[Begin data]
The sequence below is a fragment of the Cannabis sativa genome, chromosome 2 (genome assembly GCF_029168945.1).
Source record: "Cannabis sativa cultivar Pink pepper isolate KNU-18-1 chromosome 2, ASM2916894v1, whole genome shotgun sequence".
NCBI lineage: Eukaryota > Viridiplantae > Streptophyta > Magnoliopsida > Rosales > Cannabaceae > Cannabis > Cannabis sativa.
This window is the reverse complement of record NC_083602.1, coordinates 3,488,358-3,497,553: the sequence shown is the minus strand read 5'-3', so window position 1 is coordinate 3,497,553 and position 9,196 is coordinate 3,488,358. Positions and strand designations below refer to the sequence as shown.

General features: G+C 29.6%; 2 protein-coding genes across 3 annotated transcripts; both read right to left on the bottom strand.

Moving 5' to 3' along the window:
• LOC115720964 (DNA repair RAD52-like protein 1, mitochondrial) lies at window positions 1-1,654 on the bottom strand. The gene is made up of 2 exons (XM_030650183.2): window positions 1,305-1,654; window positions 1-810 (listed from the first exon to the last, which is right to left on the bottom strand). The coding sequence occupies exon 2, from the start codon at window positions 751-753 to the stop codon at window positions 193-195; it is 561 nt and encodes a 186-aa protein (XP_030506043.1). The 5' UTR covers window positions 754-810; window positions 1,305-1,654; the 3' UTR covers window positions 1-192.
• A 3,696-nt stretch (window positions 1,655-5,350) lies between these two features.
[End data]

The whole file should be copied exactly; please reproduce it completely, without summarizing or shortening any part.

The sequence below is a fragment of the Cannabis sativa genome, chromosome 2 (genome assembly GCF_029168945.1).
Source record: "Cannabis sativa cultivar Pink pepper isolate KNU-18-1 chromosome 2, ASM2916894v1, whole genome shotgun sequence".
NCBI lineage: Eukaryota > Viridiplantae > Streptophyta > Magnoliopsida > Rosales > Cannabaceae > Cannabis > Cannabis sativa.
This window is the reverse complement of record NC_083602.1, coordinates 3,488,358-3,497,553: the sequence shown is the minus strand read 5'-3', so window position 1 is coordinate 3,497,553 and position 9,196 is coordinate 3,488,358. Positions and strand designations below refer to the sequence as shown.

General features: G+C 29.6%; 2 protein-coding genes across 3 annotated transcripts; both read right to left on the bottom strand.

Moving 5' to 3' along the window:
• LOC115720964 (DNA repair RAD52-like protein 1, mitochondrial) lies at window positions 1-1,654 on the bottom strand. The gene is made up of 2 exons (XM_030650183.2): window positions 1,305-1,654; window positions 1-810 (listed from the first exon to the last, which is right to left on the bottom strand). The coding sequence occupies exon 2, from the start codon at window positions 751-753 to the stop codon at window positions 193-195; it is 561 nt and encodes a 186-aa protein (XP_030506043.1). The 5' UTR covers window positions 754-810; window positions 1,305-1,654; the 3' UTR covers window positions 1-192.
• A 3,696-nt stretch (window positions 1,655-5,350) lies between these two features.